Showing posts from April, 2023

Fast Crop Emergence

  Fast seed germination is critical for getting crops off to a good start and to achieving higher crop yields. Cold wet weather often causes early crop stress that can be difficult for the plant to overcome and may cause yield losses long-term. Fast seed emergence has many advantages. First, the seed generally has enough energy to get the roots established and a leaf growing to capture the sun’s energy. When seed roots emerge quickly though, there is less time for seed damage by insects, especially seed corn maggots, wireworms, and root worm larva. Fast growing plants can outrun most slug damage or flea beetle which feast on sickly plants that are struggling to grow quickly. New growing roots supplement seed nutrient reserves to improve plant growth, especially from micro-nutrients needed to speed up plant growth. When seeds germinate slowly or the seed is of poor quality, none of these benefits occur. Often, seed planting occurs when crop and field conditions may not be perfect. Somet

Using Agricultural Drones

Agriculture drones offer farmers the potential for addressing several major challenges. Drones help farmers optimize inputs (seed, fertilizer, chemicals), react faster and more efficiently to pests (weeds, insects, diseases), save time scouting, improve variable rate applications, and estimate yields. They are fast, reliable, fairly inexpensive compared to traditional machinery, and can give very precise information instantly. Drones help farmers from planting through harvest. Drones are being used in several major ways. First, small drones analyze crop fields for soil analysis. Drones provide 3-Dimensional (3D) maps of fields which help farmers with planting decisions and fertilizer needs. Drones monitor crops in real time and can identify crop nutrient deficiencies which can be corrected quickly before crop yields decline. Crop sensors are good at identifying nitrogen and water deficiencies in a crop field, especially where irrigation is used extensively. Drones are even being used t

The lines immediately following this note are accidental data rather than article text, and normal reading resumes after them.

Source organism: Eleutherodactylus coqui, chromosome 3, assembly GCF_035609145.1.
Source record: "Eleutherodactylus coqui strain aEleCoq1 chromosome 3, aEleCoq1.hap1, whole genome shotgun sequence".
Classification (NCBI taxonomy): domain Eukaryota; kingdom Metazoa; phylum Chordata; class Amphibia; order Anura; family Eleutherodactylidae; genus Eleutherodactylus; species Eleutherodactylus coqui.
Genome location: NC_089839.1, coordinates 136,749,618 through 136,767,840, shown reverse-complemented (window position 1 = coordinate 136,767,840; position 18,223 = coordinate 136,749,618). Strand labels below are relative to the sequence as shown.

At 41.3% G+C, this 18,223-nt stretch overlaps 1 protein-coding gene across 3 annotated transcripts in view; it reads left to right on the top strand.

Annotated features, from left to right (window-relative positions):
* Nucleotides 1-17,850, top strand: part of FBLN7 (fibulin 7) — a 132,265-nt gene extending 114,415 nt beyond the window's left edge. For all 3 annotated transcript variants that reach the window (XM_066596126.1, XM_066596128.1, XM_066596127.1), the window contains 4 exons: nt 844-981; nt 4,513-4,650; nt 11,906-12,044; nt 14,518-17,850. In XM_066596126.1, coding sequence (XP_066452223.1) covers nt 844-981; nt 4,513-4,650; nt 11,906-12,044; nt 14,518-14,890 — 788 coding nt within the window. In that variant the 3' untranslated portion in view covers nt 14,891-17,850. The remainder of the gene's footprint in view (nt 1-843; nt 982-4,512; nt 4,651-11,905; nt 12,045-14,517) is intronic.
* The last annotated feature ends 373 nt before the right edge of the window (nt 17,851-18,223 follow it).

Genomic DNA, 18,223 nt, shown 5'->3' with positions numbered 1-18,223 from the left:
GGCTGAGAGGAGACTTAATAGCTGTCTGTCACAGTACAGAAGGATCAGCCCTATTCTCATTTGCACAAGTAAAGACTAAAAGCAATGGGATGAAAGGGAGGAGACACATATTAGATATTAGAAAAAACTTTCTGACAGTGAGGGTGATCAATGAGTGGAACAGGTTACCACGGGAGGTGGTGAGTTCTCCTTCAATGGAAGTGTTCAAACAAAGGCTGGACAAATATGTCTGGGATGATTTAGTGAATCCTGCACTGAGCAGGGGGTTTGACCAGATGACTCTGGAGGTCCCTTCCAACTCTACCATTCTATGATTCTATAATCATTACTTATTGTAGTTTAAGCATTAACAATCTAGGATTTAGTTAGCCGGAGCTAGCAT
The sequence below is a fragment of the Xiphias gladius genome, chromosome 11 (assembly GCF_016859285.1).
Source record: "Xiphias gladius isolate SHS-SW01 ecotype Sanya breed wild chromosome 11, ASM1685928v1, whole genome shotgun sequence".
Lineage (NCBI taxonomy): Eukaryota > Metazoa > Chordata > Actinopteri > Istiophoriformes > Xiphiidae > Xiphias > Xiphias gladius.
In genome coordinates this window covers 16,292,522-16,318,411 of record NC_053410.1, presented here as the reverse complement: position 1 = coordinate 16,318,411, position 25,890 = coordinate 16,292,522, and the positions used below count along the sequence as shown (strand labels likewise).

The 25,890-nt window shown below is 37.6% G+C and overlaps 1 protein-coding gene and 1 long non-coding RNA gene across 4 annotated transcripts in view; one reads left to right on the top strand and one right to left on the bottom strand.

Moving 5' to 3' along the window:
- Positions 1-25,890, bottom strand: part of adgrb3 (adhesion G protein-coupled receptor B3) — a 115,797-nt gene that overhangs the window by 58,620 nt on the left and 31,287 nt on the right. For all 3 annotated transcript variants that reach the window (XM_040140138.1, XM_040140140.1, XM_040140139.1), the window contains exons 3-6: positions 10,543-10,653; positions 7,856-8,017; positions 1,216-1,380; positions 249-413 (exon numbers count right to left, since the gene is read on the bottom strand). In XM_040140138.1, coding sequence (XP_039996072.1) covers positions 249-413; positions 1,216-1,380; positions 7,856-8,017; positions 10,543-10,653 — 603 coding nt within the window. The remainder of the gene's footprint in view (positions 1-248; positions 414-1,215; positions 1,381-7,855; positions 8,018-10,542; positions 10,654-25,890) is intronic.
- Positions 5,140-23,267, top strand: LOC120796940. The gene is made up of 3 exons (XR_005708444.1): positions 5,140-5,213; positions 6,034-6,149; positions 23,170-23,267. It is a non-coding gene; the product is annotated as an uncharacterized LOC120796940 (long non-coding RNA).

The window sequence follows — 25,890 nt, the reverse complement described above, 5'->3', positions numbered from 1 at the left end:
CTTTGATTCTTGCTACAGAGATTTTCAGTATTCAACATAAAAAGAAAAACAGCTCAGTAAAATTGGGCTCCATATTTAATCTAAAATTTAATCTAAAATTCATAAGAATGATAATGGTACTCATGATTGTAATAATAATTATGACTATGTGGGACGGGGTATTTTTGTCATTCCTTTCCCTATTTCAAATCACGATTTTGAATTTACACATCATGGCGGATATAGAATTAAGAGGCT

Building Soil Carbon

  The following revised article came from information provided by Jon Stika. Jon Stika is a retired Natural Resources Conservation Service (NRCS) soil health instructor. He is also the author of A Soil Owner’s Manual: How to Restore and Maintain Soil Health. Farmers are looking at carbon markets, just as they look at crop markets, to improve their bottom line. The goal is to transfer carbon from the atmosphere back into the soil. The real question is what conservation practices increase soil carbon? If a farmer is looking to sign a carbon sequestration contract, it makes sense they understand carbon cycling and soil carbon storage. Carbon market contracts use the term “sequestered carbon”. Sequestered carbon includes oil, natural gas, and coal; carbon that is tied up. Do farmers want to sequester carbon or recycle soil carbon more efficiently? Soil carbon is one of the most limiting nutrients for improved crop production. With an estimated world population of 8 billion people today and

Increasing Predator Insects

Insects damage over 30% of all crops worldwide amounting to at least 220 billion dollars lost annually. Insect damaged plants allows many plant diseases a way to enter wounds, further complicating crop damage. Insects can sense when a plant is unhealthy. These plants become a preferred food source, since they feast on plants high in nitrates due to incomplete photosynthesis. Healthy plants produce full proteins which the insects cannot digest, so they avoid healthy plants. Good plant nutrition decreases insect and disease crop damage. Another way to reduce crop damage is through predators that consume both insects and disease organisms. Most predators need food, shelter, and habitat to help these beneficial predators thrive. Small fields surrounded by natural vegetation offer refuge and extra food. Diverse crops and multispecies cover crops with small open flowers promote predators. Soils high in crop residue (mulch) and biological activity offer winter refuge and food for predators. U